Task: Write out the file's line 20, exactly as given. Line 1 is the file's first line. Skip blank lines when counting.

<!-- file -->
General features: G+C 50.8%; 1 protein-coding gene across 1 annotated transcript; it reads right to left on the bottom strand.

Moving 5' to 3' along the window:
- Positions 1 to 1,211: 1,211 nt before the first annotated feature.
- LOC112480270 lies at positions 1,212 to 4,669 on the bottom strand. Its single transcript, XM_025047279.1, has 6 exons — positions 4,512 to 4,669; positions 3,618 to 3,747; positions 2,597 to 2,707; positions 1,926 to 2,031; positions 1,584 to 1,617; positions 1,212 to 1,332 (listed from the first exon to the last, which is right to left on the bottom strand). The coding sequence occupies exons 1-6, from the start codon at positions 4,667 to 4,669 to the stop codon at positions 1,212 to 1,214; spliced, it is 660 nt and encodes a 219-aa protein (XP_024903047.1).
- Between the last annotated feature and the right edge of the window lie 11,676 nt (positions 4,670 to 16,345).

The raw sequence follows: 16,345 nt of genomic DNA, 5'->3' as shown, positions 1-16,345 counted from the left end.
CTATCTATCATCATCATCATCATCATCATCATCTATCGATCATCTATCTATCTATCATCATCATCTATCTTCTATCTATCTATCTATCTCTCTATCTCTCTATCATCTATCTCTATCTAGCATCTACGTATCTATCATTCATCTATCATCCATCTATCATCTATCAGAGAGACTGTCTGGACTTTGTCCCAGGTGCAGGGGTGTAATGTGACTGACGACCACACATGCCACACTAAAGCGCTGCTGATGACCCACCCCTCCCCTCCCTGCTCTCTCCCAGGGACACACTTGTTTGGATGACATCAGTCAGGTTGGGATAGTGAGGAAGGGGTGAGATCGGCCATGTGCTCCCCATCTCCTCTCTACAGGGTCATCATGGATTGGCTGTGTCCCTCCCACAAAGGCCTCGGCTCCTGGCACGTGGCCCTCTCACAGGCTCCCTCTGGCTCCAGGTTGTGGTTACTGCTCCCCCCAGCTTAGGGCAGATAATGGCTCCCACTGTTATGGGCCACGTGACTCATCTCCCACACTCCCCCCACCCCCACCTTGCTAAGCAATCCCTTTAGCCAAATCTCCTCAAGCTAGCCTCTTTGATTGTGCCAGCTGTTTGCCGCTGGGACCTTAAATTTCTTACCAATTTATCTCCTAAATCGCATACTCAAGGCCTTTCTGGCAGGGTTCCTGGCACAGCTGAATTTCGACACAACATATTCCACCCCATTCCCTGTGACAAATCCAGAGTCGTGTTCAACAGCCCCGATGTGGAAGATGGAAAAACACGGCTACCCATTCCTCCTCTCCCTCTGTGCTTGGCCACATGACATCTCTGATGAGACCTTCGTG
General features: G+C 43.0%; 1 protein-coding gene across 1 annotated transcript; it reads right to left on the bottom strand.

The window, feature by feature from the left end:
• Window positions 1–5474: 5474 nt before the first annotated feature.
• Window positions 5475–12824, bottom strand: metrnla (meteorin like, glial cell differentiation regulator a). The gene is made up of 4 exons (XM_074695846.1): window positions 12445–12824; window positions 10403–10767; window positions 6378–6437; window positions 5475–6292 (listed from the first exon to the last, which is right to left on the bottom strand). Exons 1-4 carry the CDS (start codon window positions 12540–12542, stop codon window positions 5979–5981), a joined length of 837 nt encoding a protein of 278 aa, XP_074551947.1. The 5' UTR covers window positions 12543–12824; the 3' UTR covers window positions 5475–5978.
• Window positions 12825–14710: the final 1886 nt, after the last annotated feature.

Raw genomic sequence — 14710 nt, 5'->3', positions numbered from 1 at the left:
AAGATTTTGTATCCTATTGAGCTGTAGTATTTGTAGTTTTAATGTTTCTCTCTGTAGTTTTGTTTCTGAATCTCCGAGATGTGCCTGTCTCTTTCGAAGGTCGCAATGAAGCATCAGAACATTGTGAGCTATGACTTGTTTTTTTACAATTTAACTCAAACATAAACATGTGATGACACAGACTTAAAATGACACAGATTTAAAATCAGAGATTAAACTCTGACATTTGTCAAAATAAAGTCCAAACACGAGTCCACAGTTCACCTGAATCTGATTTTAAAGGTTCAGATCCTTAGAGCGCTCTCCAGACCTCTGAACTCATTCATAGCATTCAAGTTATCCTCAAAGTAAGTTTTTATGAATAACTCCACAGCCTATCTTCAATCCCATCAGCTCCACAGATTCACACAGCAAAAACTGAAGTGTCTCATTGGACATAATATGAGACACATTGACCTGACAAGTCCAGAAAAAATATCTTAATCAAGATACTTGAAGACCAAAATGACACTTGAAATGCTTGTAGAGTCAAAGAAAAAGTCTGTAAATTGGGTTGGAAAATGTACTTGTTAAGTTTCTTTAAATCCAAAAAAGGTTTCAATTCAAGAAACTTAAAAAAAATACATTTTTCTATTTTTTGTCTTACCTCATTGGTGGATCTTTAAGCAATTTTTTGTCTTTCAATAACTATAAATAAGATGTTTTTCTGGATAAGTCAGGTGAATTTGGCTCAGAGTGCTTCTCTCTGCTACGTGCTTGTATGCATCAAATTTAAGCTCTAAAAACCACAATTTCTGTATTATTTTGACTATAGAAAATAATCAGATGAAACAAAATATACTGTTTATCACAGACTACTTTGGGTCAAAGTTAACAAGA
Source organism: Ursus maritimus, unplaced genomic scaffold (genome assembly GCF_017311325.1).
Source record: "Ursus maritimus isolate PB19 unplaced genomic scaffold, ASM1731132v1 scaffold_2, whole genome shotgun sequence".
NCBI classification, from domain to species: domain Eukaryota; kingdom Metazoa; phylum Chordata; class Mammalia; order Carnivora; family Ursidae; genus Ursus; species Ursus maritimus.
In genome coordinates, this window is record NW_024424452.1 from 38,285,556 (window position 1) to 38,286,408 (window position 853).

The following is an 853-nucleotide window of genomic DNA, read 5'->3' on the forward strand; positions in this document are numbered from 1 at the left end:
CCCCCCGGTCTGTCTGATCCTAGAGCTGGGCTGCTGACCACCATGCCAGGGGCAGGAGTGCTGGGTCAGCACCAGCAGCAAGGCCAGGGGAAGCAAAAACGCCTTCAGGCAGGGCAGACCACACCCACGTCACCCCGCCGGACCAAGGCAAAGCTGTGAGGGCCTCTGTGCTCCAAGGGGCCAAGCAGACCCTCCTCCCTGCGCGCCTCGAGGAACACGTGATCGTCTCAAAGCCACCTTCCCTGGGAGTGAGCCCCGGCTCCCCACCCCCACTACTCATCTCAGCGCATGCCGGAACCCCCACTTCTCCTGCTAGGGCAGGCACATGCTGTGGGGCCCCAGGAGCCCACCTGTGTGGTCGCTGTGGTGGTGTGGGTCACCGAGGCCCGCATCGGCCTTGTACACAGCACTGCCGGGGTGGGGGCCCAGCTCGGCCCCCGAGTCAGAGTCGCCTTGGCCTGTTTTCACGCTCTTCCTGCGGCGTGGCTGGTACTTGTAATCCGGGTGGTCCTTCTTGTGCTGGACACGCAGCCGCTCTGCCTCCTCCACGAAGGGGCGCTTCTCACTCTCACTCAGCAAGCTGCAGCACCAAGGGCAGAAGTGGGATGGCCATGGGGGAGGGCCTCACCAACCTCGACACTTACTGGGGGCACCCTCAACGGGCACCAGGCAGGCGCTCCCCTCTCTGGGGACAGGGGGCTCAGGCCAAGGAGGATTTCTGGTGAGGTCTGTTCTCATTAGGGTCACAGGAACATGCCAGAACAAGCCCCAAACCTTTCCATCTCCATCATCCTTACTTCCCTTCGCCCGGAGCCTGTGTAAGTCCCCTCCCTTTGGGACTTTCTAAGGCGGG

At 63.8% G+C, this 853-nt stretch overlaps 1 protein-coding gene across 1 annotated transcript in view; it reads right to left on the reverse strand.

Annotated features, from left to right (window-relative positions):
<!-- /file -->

CCCCCCGGTCTGTCTGATCCTAGAGCTGGGCTGCTGACCACCATGCCAGGGGCAGGAGTGCTGGGTCAGCACCAGCAGCAAGGCCAGGGGAAGCAAAAACGCCTTCAGGCAGGGCAGACCACACCCACGTCACCCCGCCGGACCAAGGCAAAGCTGTGAGGGCCTCTGTGCTCCAAGGGGCCAAGCAGACCCTCCTCCCTGCGCGCCTCGAGGAACACGTGATCGTCTCAAAGCCACCTTCCCTGGGAGTGAGCCCCGGCTCCCCACCCCCACTACTCATCTCAGCGCATGCCGGAACCCCCACTTCTCCTGCTAGGGCAGGCACATGCTGTGGGGCCCCAGGAGCCCACCTGTGTGGTCGCTGTGGTGGTGTGGGTCACCGAGGCCCGCATCGGCCTTGTACACAGCACTGCCGGGGTGGGGGCCCAGCTCGGCCCCCGAGTCAGAGTCGCCTTGGCCTGTTTTCACGCTCTTCCTGCGGCGTGGCTGGTACTTGTAATCCGGGTGGTCCTTCTTGTGCTGGACACGCAGCCGCTCTGCCTCCTCCACGAAGGGGCGCTTCTCACTCTCACTCAGCAAGCTGCAGCACCAAGGGCAGAAGTGGGATGGCCATGGGGGAGGGCCTCACCAACCTCGACACTTACTGGGGGCACCCTCAACGGGCACCAGGCAGGCGCTCCCCTCTCTGGGGACAGGGGGCTCAGGCCAAGGAGGATTTCTGGTGAGGTCTGTTCTCATTAGGGTCACAGGAACATGCCAGAACAAGCCCCAAACCTTTCCATCTCCATCATCCTTACTTCCCTTCGCCCGGAGCCTGTGTAAGTCCCCTCCCTTTGGGACTTTCTAAGGCGGG